Mac OS X’s Finder: Getting rid of that pesky Bluetooth keyboard shortcut

Posted by Pierre Igot in: Macintosh
September 7th, 2004 • 4:36 am

The Finder in Mac OS X 10.3 (Panther) has an undocumented keyboard shortcut to access Bluetooth-related features, which are of absolutely no use to someone (like me) who doesn’t have any Bluetooth devices. The shortcut in question is command-shift-B.

The trouble with this shortcut is that it’s dangerously similar to the very important shortcut for creating a new folder, which is command-shift-N. On my Canadian-French keyboard, the B key is right next to the N key and, of course, sometimes when I type command-shift-N, I hit a bit of the B key as well, and Mac OS X registers a command-shift-B shortcut instead.

Even though I am not using and have never used a Bluetooth device, Mac OS X insists on launching the Bluetooth File Exchange utility, displaying an alert saying that I don’t have a Bluetooth device connected to my machine, and requiring my attention. What a pain!

Fortunately, Panther also lets you add user-defined keyboard shortcuts to Mac OS X applications, including the Finder. So I solved this problem by going to the “Keyboard and Mouse” control pane and adding a command-shift-B keyboard shortcut for a less intrusive Finder command such as the “Show Clipboard” command, which does not have a keyboard shortcut by default. Since the “Show Clipboard” command comes before the Bluetooth command in the Finder’s internal keyboard shortcut hierarchy, the “Show Clipboard” command takes precedence and now, when I accidentally hit command-shift-B, I get a Finder window with the contents of the Clipboard, which is far less intrusive and easier to dismiss.)

It’s not a perfect solution (I’d rather get Mac OS X to do nothing when I hit command-shift-B by accident), but it’s better than the intrusive Bluetooth File Exchange utility!

Still, I don’t think that Apple should add such keyboard shortcuts by default to the Finder, which are of no use to people without Bluetooth devices. Or at the very least, the command should be inactive when no Bluetooth device is detected!

6 Responses to “Mac OS X’s Finder: Getting rid of that pesky Bluetooth keyboard shortcut”

  1. Pierre Igot says:

    Evan: My confusion came from the fact that this command-shift-B shortcut only appears to be working from within the Finder. But I can see now that it’s also supposed to be available in other applications — although it doesn’t seem to be working right as far as I can tell (which is fine with me, of course, since I don’t want it to work).

    I’ll give this Service Manager util a try… even though it’s only beta stuff.

  2. Olivier says:

    Command-Shift-B is not exactly an undocumented Finder keyboard shortcut but a Service keyboard shortcut. If you look in [Application Menu] > Services, you’ll see the Send File To Bluetooth Device menu item (along with its shortcut), which is registered by Bluetooth File Exchange.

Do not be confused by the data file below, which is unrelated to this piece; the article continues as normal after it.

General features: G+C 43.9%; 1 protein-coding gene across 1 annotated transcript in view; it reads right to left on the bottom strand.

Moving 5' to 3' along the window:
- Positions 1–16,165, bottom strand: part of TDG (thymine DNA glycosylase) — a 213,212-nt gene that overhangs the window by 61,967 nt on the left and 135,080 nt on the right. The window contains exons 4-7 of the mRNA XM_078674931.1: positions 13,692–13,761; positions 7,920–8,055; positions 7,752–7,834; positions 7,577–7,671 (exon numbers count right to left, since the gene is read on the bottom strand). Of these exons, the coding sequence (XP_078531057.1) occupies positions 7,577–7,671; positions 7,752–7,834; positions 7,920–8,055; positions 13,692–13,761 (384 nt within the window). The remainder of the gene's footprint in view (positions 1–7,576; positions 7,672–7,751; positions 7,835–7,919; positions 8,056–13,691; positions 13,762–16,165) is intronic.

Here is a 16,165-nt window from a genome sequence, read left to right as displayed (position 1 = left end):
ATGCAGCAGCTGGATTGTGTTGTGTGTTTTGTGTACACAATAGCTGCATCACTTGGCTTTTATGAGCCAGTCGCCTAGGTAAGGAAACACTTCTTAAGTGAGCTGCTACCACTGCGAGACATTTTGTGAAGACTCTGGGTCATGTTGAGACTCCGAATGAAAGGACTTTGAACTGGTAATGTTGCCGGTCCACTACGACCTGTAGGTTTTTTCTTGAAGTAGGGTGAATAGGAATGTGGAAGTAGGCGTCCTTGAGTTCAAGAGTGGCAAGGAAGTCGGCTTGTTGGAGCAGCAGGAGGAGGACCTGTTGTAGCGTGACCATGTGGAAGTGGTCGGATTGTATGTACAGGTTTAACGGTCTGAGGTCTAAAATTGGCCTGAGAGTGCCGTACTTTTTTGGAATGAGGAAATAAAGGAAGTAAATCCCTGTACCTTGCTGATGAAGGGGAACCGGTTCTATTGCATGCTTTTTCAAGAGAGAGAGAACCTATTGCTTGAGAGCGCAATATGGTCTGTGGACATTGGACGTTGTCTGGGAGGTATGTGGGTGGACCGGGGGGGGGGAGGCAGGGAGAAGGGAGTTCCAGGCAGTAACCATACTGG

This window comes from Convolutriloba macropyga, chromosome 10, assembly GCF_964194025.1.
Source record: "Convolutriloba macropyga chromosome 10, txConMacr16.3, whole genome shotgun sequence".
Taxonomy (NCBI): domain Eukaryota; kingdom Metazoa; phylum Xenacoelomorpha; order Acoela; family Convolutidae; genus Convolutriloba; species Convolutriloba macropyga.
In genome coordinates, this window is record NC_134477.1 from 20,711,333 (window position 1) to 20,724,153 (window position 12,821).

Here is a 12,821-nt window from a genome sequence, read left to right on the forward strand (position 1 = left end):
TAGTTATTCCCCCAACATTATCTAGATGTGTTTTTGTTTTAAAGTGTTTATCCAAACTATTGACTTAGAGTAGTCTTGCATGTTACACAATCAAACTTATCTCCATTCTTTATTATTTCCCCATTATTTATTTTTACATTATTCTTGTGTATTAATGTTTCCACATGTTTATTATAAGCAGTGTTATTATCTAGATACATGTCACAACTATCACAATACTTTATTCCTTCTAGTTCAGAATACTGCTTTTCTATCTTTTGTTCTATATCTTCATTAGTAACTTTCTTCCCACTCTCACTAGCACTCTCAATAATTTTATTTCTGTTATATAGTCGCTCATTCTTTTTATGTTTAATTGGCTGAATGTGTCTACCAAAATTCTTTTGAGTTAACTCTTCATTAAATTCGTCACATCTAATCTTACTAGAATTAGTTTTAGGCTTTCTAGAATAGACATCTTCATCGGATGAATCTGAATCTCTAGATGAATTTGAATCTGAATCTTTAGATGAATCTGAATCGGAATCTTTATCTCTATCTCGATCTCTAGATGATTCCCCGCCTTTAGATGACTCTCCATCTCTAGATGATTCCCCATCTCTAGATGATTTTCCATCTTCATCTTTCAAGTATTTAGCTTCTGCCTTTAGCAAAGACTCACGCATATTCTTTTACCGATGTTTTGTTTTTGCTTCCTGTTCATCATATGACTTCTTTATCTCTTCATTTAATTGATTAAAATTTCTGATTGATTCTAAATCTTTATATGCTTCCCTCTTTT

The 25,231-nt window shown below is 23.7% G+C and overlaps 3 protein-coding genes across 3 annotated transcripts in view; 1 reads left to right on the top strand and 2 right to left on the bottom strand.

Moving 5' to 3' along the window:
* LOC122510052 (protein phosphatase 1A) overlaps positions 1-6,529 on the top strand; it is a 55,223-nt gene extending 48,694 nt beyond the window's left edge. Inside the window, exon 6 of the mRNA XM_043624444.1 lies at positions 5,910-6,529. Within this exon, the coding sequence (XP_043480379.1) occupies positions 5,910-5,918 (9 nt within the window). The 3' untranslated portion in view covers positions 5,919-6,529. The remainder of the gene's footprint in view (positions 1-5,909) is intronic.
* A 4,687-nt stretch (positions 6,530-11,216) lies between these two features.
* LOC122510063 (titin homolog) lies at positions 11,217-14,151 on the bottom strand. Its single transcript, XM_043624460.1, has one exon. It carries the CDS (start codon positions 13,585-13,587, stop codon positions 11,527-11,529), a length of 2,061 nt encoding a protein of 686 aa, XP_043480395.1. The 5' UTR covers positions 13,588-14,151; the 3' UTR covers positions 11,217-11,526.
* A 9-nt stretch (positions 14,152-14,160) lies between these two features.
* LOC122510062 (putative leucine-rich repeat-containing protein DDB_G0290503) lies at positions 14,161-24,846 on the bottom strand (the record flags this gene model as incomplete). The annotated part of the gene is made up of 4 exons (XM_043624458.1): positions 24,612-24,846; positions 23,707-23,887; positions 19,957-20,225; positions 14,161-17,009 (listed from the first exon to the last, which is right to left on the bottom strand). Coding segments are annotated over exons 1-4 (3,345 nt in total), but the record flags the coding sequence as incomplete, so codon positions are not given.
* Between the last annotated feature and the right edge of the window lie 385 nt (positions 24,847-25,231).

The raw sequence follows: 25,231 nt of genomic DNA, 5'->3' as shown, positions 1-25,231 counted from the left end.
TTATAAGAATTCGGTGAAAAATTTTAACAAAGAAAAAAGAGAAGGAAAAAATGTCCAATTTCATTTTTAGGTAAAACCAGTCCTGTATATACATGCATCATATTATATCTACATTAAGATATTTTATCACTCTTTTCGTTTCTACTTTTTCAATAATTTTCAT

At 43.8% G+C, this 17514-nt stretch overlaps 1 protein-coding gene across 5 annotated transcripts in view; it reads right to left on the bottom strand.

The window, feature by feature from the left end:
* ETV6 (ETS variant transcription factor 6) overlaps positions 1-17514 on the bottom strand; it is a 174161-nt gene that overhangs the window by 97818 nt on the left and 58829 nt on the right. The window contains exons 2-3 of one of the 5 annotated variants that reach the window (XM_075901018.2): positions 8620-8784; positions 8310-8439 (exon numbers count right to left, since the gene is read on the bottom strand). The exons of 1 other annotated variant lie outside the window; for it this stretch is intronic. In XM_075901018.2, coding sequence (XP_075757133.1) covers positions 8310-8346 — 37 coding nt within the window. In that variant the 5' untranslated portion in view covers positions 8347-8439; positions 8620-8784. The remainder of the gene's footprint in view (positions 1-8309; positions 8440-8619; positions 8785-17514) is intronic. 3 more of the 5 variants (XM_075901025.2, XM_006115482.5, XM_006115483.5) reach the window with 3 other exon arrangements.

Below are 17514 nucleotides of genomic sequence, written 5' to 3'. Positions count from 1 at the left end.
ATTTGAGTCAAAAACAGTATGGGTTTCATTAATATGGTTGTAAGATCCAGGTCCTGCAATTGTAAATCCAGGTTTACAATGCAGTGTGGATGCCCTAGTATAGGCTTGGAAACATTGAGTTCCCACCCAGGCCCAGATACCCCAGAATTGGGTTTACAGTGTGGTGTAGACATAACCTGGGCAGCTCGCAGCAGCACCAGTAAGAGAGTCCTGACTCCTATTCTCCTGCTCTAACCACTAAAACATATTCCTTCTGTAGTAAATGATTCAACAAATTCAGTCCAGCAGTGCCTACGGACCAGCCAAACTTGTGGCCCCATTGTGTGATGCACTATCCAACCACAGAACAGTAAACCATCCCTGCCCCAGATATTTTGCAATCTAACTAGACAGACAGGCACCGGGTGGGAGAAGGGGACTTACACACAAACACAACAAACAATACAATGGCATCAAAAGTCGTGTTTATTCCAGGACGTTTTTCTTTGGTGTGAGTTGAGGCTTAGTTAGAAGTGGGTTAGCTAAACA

You can use Service Manager to deactivate it. I used it do deactivate Nisus Thesaurus’ shortcuts that conflict with Command-< for window switching on a Swiss French keyboard.

  3. Pierre Igot says:

    Interesting… There must still be some connection the Finder, however, because the “Send File to Bluetooth Device” command only has the command-shift-B shortcut when you are in the Finder. If you are in another application, the command is still there in the Services menu, but the keyboard shortcut is no longer there — hence my assumption that the keyboard shortcut was part of the Finder feature set.

    Thanks for the link to the Service Manage tool! The page does say that it cannot modify the Finder, though…

  4. Evan Gross says:

    It’s not a Finder-related thing at all. It’s a service provided by the Bluetooth File Exchange utility. You will only generally see it in the Services menu while in the Finder because it operates on files, not on text or images. You’ll see it in other apps that deal with files (for instance, it’s active in Interarchy 7).

    I use that Service Manager utility – on Panther it’s easy to get a totally overloaded Services Menu…

  5. luca says:

    The application (actually it is a preference pane) Service Manager is quite handy. I’d like to understand how MacOS X manage the different services. I often find services that I don’t need and just take away hefty room. So, the question, are the services managed like the preference.panes, through folders or in some other way?


  6. Marc says:

    Services are stored in an app’s info.plist file in the Contents folder of the application package. When you log in, LaunchServices scans all your applications and looks for ones that offer services (as listed in the info.plist). You can manually remove a service by editing that info.plist file and removing any NSServices entries, or just use Service Manager at It works perfectly fine. What’s nice about the manual edit is you can do it as superuser to even remove the finder services, etc. Note that you have to log out once you modify an info.plist in order to get it to register in the services menu (because of the initial scan by LaunchServices). I’m not sure how ServiceManager forces that menu to refresh without a logout.

    Some services are stand-alone (not related to an app). Those are put in a Services folder in your library or /Library (or /System/Library) and can be deleted, e.g. I hate spellcheck so just deleted AppleSpell.service from my services folder.


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